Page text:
Complication rates following invasive diagnostic procedures for lung abnormalities in the community setting were twice as high as those reported in the National Lung Screening Trial (NLST) in one of the first studies to attempt to examine the real-world costs and complications of screening for lung cancer.
The complication rate in the study among participants from the ages of 55 to 64 was 22.2%, compared with 9.8% in the NLST. The rate of complications was 23.8% among participants from the ages of 65 to 77, versus 8.5% in the NLST.
Associated downstream costs in the study, which was conducted by Ya-Chen Tina Shih, PhD, and colleagues at the University of Texas MD Anderson Cancer Center in Houston, ranged from $6,320 for minor complications of invasive diagnostic procedures, such as allergic reactions, to $56,845 for major complications, such as lung collapse.
The findings, appearing in JAMA Internal Medicine, reinforce the need for physicians to discuss the risks and benefits of lung cancer screening with eligible patients, said Shih.
Shared-decision making is a requirement of reimbursement for low-dose computed tomography lung cancer screening, which was mandated by the Centers for Medicare & Medicaid Services (CMS) beginning in 2015.
But evaluations of shared decision-making in the clinical setting — including one published simultaneously in the same journal indicated (see below) — suggest that real-world execution is far from optimal. Another recent analysis showed patient involvement in lung screening conversations to be minimal, with conversation times averaging less than a minute and discussions of potential harms associated with screening almost nonexistent.
“Shared decision-making is required for provider reimbursement, but we haven’t really known how it is being implemented,” Shih told MedPage Today. “From what we have been hearing, it appears it isn’t happening as frequently as we would like to see.”
Indeed, the new investigation of Medicare recipients undergoing lung cancer screening after the CMS mandate, also appearing in JAMA Internal Medicine, showed “remarkably low uptake of shared decision-making.”
Of just over 19,000 Medicare enrollees in the sample screened in 2016, just 1,719 (9%) had a separate shared decision-making physician’s visit on the day of screening or in the previous 3 months, according to James Goodwin, MD, and colleagues from the University of Texas Medical Branch at Galveston.
Characteristics associated with lower odds of shared decision-making before screening included:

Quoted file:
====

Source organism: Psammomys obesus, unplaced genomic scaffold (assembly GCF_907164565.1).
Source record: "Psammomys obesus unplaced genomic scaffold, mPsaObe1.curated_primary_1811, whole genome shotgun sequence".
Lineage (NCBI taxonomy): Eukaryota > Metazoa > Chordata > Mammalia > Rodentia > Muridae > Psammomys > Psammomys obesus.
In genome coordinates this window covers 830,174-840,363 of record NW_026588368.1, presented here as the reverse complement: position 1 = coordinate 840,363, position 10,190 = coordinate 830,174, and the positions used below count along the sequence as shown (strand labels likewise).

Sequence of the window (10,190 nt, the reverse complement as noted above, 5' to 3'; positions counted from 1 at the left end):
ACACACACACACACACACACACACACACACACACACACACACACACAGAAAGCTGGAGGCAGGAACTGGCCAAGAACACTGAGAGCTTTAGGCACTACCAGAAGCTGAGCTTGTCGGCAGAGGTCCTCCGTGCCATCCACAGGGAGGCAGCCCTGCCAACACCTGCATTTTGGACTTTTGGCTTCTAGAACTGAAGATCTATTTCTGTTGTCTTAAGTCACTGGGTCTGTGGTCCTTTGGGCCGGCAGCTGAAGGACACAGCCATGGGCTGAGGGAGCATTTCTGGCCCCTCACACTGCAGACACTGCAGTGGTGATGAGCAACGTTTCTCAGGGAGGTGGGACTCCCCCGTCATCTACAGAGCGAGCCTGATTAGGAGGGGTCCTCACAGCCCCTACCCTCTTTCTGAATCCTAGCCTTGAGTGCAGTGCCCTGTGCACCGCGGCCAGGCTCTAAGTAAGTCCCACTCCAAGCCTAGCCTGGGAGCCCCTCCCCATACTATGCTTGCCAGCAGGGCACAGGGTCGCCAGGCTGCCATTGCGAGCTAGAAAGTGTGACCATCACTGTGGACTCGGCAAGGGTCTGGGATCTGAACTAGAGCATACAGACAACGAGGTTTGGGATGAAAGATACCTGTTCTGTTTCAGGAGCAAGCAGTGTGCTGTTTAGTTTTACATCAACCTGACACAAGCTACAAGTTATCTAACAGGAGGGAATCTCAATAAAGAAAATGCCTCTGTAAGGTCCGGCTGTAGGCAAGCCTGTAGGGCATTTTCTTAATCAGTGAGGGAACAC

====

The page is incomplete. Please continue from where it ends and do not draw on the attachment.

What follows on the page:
- Black race: OR 0.76 vs white; 95% CI 0.59-0.97
- Female sex: OR 0.88; 95% CI 0.79-0.98
- Education: OR 0.81 for highest vs lowest quartile; 95% CI 0.68-0.96
Among recipients who did have a shared decision-making visit, 40% chose not to have lung cancer screening.
In the study by Shih and colleagues, the researchers said they had to use an indirect approach to estimate real-world costs and complications from lung cancer screening. The analysis of claims data from the MarketScan database from 2008 to 2015 did not include information of lung screening because the billing code for screening was not established until 2015, the investigators explained. So they looked for similar procedures associated with lung abnormalities reported in NLST.
The retrospective study included 174,702 people (62.6% of whom were female) from the ages of 55 to 77 who had invasive diagnostic procedures during the period, and a matched control group of 169,808 people (62.4% female) who did not have the procedures.
Among the main findings:
- The estimated complication rate was 22.2% (95% CI 21.7%-22.7%) among those in the younger age group and 23.8% (95% CI 23.0%-24.6%) among those in the Medicare group
- Complication rates were approximately twice as high as those reported in the NLST (9.8% and 8.5%, respectively)
- Mean incremental complication costs were $6,320 (95% CI $5,863-$6,777) for minor complications and $56,845 (95% CI $47,953-$65 737) for major complications
A significant study limitation cited by the researchers was the lack of direct data on people meeting lung screening eligibility criteria receiving screening for lung cancer, given that the study period predated CMS reimbursement for lung screening.
Shih said a clearer picture of lung screening complications will emerge in the next few years, as more direct screening data become available. But she added that results from the study, while tentative, should be included in shared decision-making discussions for lung cancer screening.
“Our study provides additional information, but it isn’t intended to scare people,” she emphasized. “The reality is that out of the screening population, less than 5% would have abnormal findings that would trigger an invasive procedure.”
But Rita Redberg, MD, editor of JAMA Internal Medicine, questioned the value of lung cancer screening in an Editor’s Note. Commenting on the findings by Goodwin’s group, Redberg wrote that the high percentage of patients who chose not to be screened after shared decision-making visits likely reflects “the high false-positive rate, high chance of incidental findings, and subsequent need for invasive procedures and small chance of benefit.”
“These data,” she said, “suggest that the current use of resources for lung cancer screening should be reexamined and efforts should be refocused on smoking cessation and smoking prevention to prevent lung cancer and improve health.”
The study by Shih and colleagues was funded by the University of Texas MD Anderson Cancer Center, the University of Florida Health Cancer Center, and the National Cancer Institute.
The study by Goodwin and colleagues was funded by the Cancer Prevention and Treatment Institute of Texas and the National Institutes of Health.